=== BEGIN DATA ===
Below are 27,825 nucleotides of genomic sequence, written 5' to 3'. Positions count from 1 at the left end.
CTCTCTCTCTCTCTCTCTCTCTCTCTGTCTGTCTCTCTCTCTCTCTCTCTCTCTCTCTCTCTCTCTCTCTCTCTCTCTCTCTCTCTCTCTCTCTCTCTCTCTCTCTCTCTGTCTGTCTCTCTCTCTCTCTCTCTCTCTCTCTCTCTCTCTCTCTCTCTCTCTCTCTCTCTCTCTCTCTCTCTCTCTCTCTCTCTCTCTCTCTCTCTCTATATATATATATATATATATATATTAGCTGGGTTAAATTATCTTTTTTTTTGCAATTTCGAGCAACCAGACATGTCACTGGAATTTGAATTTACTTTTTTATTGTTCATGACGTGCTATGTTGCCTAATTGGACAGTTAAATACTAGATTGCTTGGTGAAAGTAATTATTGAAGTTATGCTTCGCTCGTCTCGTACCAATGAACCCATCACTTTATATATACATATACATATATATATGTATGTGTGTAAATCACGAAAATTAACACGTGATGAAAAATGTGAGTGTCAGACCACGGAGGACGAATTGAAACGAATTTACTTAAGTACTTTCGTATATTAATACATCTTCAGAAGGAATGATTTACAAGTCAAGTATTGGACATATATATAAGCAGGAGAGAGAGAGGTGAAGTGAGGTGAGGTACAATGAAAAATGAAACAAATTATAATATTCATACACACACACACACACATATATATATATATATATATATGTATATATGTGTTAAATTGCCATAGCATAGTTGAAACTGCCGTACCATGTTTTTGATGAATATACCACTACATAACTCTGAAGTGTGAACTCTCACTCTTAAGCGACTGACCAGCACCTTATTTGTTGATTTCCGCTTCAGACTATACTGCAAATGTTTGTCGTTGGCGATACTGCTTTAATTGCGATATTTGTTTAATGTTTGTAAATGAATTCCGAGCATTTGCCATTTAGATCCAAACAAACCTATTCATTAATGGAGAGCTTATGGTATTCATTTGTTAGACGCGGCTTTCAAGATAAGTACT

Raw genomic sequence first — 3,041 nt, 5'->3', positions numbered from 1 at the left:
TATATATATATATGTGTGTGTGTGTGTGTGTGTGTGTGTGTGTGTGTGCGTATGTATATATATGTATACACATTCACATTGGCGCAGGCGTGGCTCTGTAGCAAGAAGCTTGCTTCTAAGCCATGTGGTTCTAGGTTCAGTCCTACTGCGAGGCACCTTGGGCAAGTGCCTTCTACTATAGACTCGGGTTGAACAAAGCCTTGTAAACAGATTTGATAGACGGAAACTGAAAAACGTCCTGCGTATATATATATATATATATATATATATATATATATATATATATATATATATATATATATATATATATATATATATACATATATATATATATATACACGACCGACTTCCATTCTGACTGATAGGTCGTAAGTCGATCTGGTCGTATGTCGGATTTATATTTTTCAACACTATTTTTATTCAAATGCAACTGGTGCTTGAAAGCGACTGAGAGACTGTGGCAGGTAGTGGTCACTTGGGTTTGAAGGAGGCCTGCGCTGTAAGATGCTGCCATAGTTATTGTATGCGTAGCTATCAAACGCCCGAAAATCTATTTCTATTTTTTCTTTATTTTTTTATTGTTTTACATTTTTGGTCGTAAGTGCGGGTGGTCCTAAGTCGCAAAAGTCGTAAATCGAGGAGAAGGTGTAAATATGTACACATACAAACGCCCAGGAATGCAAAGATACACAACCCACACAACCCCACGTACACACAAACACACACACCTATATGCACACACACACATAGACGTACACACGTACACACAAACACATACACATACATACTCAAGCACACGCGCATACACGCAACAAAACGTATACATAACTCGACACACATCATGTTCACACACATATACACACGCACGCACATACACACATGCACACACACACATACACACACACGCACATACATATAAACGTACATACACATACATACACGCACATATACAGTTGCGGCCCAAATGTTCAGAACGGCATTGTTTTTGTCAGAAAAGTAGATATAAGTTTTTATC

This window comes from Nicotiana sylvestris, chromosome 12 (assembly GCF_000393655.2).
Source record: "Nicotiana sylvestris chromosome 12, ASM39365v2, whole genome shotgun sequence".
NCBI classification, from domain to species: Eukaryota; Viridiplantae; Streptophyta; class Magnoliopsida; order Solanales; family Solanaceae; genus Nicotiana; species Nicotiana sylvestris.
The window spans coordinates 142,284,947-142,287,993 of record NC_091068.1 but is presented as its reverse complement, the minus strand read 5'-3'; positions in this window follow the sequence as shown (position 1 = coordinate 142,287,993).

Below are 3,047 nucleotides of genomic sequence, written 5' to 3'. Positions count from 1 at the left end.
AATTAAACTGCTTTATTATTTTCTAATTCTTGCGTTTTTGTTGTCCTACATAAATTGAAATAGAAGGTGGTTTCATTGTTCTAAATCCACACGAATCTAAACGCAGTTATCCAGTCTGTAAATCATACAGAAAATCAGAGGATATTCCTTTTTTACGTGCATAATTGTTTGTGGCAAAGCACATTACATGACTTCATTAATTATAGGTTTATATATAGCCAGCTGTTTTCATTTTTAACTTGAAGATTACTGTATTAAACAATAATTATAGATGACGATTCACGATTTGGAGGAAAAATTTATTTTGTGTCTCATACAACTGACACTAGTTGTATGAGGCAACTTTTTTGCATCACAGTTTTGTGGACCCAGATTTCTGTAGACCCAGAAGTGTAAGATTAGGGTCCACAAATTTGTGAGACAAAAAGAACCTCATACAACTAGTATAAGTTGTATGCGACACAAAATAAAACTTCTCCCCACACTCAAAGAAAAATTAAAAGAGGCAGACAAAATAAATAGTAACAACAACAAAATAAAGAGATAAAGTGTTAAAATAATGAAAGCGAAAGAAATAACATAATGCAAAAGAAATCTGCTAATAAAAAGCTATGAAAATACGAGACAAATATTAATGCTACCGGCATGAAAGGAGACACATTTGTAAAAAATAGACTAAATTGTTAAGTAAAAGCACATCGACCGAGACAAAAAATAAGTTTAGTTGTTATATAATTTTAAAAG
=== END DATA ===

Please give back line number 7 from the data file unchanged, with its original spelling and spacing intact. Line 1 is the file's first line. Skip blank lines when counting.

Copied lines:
NCBI classification, from domain to species: Eukaryota; Viridiplantae; Streptophyta; class Magnoliopsida; order Solanales; family Solanaceae; genus Nicotiana; species Nicotiana sylvestris.